Bill Condon is a celebrated film director and Oscar-winning screenwriter. His most recent projects include Disney’s Beauty and the Beast, the drama Mr. Holmes, and a revival of the musical Side Show, which premiered at Washington, D.C.’s Kennedy Center before coming to Broadway. He has also written and directed Dreamgirls, Kinsey, and Gods and Monsters.
I’m always drawn to misunderstood movies, ones that were either ahead of or behind their times. This Melville crime film about the French Resistance was both. It took thirty-seven years to open in America, and when it did, it received great acclaim. A surprise happy ending for a complicated and unsentimental movie.
This movie always makes me feel like the devout altar boy I once was. With due respect to Willem Dafoe or Jeffrey Hunter, Christ was never as movingly portrayed as he was by Bresson’s donkey.
Here’s a great double bill: watch this film with its haunting original score by Georges Auric, then again as a Philip Glass opera. (Thank you, Criterion, for including both tracks.) This Cocteau-Marais collaboration still intoxicates. Not since Sternberg had a director put his star (also his lover) on such luminous display.
Olivier Assayas directs Kristen Stewart, having fun with her public persona, in a hall-of-mirrors movie that hinges on a mysterious disappearance. This is a fantastic film to rewatch, since it allows for so many interpretations. Recently I decided Kristen’s character never existed at all, except as a manifestation of Juliette Binoche’s younger self. But who knows?
The best tearjerkers are the ones where you find yourself moved without quite knowing why. The scene in the car at the end always leaves me sobbing along with Kevin Kline.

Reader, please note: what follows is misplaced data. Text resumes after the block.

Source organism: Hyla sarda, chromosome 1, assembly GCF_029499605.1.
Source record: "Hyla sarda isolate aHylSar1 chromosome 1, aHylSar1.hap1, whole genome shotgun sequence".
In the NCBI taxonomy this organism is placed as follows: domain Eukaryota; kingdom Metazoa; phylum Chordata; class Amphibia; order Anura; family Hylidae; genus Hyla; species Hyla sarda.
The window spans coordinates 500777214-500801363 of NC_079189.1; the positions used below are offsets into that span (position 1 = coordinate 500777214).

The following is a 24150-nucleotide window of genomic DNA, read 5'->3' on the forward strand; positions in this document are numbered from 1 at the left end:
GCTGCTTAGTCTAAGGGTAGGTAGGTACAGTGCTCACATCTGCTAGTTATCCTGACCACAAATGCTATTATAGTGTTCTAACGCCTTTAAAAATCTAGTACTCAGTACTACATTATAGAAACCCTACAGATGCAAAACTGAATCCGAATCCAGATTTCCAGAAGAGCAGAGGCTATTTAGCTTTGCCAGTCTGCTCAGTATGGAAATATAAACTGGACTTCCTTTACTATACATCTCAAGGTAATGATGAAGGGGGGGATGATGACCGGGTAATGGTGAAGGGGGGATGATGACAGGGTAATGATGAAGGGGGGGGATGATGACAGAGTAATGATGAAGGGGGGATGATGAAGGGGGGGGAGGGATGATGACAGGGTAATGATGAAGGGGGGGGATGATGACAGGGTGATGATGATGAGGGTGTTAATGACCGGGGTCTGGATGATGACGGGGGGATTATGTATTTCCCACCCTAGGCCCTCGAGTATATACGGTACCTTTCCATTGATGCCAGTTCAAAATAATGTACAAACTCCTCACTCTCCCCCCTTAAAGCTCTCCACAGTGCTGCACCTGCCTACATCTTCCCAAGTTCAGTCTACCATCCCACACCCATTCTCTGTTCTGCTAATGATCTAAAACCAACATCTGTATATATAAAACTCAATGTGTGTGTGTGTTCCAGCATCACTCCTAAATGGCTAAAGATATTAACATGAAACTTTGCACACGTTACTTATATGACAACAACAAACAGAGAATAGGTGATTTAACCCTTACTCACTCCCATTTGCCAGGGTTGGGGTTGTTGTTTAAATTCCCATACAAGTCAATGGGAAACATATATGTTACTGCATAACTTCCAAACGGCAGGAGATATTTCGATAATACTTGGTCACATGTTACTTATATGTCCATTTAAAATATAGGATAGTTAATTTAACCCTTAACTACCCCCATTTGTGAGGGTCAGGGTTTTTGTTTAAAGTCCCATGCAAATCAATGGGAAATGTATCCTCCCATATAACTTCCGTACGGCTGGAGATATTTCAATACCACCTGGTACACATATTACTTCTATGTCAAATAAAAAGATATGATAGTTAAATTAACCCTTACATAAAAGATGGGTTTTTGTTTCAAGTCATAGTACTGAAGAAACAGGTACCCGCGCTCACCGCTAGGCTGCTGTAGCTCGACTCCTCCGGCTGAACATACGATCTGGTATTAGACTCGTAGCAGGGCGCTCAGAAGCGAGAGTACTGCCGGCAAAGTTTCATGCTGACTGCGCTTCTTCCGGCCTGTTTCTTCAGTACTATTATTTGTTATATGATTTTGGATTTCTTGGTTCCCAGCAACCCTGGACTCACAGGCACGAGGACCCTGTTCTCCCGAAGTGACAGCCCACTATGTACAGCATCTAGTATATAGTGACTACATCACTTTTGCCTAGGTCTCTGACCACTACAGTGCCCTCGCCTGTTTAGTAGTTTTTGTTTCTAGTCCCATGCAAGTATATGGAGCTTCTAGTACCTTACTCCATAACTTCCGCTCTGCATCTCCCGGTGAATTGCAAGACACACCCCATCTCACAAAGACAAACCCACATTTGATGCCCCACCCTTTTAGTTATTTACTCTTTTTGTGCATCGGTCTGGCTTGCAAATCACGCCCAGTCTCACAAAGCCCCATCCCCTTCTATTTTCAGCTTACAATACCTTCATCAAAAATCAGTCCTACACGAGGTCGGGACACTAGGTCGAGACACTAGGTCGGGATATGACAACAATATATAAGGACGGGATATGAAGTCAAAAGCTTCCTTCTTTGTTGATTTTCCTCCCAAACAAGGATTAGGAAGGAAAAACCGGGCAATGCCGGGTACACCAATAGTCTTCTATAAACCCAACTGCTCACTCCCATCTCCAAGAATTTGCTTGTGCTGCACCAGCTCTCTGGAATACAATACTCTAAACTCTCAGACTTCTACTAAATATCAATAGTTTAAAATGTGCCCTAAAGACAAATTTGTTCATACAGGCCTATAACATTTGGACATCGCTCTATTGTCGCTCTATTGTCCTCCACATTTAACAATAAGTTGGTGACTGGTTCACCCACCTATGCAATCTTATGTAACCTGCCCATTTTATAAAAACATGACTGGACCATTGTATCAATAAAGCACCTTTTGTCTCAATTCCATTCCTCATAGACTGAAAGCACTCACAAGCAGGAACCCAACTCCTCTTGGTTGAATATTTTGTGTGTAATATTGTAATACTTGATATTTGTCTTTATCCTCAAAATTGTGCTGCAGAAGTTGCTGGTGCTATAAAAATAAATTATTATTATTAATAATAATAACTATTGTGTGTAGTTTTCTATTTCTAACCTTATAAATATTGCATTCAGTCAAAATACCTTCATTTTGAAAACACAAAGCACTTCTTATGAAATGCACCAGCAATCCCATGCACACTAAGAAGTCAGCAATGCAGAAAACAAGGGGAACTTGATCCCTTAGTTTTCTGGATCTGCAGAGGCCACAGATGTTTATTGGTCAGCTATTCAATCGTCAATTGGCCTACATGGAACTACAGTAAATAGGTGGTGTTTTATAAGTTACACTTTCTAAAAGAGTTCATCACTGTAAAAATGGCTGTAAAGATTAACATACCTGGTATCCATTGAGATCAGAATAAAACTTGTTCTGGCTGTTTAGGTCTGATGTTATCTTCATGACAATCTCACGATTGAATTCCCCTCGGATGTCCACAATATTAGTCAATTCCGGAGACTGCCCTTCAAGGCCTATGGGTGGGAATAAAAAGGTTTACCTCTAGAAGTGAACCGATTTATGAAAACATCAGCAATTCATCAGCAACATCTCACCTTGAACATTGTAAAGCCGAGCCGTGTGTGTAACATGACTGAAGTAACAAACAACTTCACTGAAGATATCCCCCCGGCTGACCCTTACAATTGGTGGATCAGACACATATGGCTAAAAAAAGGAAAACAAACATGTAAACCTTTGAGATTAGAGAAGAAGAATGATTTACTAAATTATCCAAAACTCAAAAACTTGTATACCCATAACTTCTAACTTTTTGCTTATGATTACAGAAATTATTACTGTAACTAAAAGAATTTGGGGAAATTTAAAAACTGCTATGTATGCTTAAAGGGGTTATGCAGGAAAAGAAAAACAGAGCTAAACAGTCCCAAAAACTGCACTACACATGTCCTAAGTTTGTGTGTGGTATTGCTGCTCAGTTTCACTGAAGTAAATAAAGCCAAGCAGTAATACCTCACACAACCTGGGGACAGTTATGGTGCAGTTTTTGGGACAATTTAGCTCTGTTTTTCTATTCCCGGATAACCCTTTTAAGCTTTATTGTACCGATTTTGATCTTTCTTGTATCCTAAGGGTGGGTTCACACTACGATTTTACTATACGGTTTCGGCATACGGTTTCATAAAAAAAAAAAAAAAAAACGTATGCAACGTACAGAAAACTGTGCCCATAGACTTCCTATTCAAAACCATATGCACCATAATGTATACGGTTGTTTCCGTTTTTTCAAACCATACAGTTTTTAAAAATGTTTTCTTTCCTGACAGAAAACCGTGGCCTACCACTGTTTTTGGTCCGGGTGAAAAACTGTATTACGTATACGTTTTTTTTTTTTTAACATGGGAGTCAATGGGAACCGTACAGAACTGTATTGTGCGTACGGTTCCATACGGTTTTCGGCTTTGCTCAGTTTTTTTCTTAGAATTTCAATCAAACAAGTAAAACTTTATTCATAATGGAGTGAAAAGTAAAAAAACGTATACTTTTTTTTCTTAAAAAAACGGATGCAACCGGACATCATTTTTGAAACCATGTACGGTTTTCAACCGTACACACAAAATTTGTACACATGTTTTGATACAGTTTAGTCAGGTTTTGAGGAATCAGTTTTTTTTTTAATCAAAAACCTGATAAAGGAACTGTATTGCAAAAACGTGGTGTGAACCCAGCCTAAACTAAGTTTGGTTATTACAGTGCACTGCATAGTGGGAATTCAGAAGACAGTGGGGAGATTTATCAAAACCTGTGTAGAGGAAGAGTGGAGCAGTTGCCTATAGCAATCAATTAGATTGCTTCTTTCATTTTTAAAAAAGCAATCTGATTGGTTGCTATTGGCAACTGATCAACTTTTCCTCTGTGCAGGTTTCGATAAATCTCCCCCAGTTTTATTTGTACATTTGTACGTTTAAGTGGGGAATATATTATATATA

Pop in 1929’s The Love Parade and watch the movie musical being invented. These pre-Code movies are sophisticated in a way that musicals weren’t again until Cabaret in the 1970s. (Although none of them holds up quite as well as Rouben Mamoulian’s Love Me Tonight, which is screaming out for a Criterion reissue.)
This film was a favorite of my late friend Damien Bona, and always reminds me of him. A humanist classic, it inspired another classic, Ozu’s Tokyo Story.
A movie that I dove into at age fifteen and have yet to emerge from. Warren Beatty trudging endlessly through the snow, trying to escape his fate: what better metaphor for getting through life—or making a movie?
If you’re only going to direct one film, make it a masterpiece. (It was also rejected in its own time.) Charles Laughton’s horror movie is so scary that it’s funny. And beautiful and mysterious and utterly unlike any movie ever made.
Like so many films on this list, it straddles genres—thriller, romantic comedy, adventure movie—leaving you blissfully wiped out by the end. A great script, beautifully realized.